More likely, crap hardware, which is awfully hard to avoid in USB-land.
Just the other day, I traced a machine that failed to reboot to an external USB disk. Unplug it, machine boots right up. Move the same disk to a machine as different as can be — different hardware, different OS, different firmware… — and it kernel panic’d that box within about a minute of plugging it in.
Then there was the time a USB enclosure ate my data. Only the filesystem’s strong checksums saved me that time. I moved the disk to another enclosure, and the bad sector writes stopped occurring; all else remained the same.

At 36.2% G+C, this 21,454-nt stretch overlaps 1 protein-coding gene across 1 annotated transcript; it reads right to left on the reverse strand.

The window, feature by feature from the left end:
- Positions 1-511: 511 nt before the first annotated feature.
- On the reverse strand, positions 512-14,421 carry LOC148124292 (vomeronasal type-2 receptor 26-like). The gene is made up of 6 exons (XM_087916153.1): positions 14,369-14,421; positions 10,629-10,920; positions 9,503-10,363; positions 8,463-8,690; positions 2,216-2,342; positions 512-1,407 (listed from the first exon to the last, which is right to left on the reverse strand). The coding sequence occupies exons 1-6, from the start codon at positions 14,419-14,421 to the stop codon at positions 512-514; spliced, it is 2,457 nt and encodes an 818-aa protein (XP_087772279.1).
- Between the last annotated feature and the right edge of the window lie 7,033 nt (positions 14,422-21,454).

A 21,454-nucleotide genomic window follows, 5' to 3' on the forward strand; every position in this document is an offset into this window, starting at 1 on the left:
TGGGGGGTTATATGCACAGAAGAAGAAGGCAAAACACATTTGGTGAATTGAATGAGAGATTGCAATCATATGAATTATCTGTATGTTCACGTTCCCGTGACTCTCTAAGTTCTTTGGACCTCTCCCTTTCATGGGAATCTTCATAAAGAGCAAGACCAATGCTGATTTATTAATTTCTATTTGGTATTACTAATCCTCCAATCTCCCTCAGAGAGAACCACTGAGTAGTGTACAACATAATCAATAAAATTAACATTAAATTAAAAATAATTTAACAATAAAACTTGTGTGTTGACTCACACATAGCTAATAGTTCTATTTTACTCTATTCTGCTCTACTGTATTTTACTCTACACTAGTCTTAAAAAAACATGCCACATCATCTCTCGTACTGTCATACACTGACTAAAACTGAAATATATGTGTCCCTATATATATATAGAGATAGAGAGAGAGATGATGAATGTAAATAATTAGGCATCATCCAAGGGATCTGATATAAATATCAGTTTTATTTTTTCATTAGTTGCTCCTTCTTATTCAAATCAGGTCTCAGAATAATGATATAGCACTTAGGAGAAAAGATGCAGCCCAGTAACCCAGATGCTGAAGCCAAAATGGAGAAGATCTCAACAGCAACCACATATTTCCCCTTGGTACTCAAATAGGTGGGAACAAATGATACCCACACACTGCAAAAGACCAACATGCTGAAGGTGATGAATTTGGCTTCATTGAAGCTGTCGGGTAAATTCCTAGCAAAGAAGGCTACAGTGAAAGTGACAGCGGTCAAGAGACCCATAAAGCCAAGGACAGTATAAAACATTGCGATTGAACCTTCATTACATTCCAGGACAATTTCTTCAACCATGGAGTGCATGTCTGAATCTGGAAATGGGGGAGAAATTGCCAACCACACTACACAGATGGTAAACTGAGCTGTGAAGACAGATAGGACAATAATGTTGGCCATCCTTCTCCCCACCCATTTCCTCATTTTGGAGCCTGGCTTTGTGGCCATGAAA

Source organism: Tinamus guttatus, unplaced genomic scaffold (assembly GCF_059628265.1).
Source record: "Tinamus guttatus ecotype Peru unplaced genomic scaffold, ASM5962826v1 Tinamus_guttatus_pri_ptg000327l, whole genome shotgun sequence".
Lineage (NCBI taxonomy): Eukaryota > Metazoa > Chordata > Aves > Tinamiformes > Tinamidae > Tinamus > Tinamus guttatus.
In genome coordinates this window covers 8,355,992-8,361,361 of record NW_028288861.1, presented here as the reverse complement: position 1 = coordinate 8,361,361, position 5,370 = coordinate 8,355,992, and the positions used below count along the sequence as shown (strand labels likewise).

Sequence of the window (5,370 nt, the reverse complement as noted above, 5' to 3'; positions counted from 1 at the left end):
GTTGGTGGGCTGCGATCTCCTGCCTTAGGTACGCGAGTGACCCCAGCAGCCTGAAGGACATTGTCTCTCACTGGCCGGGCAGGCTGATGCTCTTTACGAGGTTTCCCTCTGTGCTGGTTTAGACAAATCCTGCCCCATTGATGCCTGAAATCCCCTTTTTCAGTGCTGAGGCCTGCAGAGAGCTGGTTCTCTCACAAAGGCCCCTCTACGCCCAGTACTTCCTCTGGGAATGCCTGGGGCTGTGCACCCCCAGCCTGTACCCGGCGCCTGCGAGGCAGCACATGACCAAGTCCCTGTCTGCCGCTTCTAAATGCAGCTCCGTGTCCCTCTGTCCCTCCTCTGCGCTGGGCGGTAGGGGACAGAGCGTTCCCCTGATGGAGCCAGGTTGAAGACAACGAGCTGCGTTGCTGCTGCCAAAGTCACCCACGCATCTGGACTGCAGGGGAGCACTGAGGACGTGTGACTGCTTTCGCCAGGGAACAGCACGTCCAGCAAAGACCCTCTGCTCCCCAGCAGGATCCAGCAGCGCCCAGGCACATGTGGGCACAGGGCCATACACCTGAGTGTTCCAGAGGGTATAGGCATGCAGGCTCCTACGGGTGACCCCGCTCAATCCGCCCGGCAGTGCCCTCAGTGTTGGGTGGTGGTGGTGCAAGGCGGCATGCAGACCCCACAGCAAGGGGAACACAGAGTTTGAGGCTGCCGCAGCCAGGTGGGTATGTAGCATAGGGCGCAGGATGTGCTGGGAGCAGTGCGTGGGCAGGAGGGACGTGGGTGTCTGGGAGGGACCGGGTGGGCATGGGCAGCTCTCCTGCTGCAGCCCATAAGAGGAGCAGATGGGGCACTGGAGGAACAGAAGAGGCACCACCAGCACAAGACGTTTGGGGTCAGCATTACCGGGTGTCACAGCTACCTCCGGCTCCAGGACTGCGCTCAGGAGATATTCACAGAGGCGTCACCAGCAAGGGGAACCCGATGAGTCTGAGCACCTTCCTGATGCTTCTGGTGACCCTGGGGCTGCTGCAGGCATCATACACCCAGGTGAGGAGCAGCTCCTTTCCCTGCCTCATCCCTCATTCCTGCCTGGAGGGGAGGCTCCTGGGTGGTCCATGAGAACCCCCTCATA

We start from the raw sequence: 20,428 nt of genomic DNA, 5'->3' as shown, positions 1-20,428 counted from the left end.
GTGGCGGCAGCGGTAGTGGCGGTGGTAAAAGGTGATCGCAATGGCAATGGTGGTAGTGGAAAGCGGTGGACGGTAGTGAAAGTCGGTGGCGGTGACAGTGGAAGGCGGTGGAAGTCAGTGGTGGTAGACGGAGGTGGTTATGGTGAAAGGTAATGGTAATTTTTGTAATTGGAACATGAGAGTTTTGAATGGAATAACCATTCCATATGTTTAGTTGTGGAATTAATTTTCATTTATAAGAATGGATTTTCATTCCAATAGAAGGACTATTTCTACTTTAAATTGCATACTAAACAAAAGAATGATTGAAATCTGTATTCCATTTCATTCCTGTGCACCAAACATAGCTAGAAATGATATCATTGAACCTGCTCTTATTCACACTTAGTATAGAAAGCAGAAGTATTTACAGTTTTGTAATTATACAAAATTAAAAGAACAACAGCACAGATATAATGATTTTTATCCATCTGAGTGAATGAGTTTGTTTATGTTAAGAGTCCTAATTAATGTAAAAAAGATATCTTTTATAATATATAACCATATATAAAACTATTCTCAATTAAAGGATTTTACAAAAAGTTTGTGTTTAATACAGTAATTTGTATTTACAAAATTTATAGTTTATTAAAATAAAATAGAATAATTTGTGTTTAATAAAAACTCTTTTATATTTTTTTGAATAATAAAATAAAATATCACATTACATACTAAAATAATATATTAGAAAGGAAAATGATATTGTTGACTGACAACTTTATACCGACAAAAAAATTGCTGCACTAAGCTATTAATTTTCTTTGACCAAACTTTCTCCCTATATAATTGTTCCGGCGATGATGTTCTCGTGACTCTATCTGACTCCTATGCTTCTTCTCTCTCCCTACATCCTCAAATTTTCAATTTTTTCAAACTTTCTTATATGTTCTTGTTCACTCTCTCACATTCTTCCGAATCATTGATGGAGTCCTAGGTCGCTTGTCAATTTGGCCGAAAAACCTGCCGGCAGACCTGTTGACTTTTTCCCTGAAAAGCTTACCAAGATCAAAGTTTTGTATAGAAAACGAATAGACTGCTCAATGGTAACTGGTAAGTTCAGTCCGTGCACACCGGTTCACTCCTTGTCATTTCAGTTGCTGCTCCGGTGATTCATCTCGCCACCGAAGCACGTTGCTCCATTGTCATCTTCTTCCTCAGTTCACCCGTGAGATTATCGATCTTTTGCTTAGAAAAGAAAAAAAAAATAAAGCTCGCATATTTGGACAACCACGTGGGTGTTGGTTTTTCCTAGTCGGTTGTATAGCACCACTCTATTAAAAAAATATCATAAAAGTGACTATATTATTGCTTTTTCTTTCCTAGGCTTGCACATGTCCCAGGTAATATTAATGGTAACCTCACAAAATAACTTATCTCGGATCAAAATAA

The problem is a market conditioned to believe that it should expect to pay $13.64 for an enclosure, power supply, and interface cable and get a 5-star product. If you put a $200 enclosure in front of the vast majority of members of that market, they’d either disbelieve the price or rate it 1 star for bad value, even if it was guaranteed to outlast the prevalence of the USB standard it supports, had a higher transfer rate, and had guaranteed data corruption rates best given in scientific notation with large negative exponents.
Whenever I have a machine with an unkillable userspace program, I run dtrace, and almost always get told exactly which bit of hardware (and therefore which kernel driver) is holding the machine hostage.
You might be able to dig the same info out of /var/log/messages, given close-enough timestamps.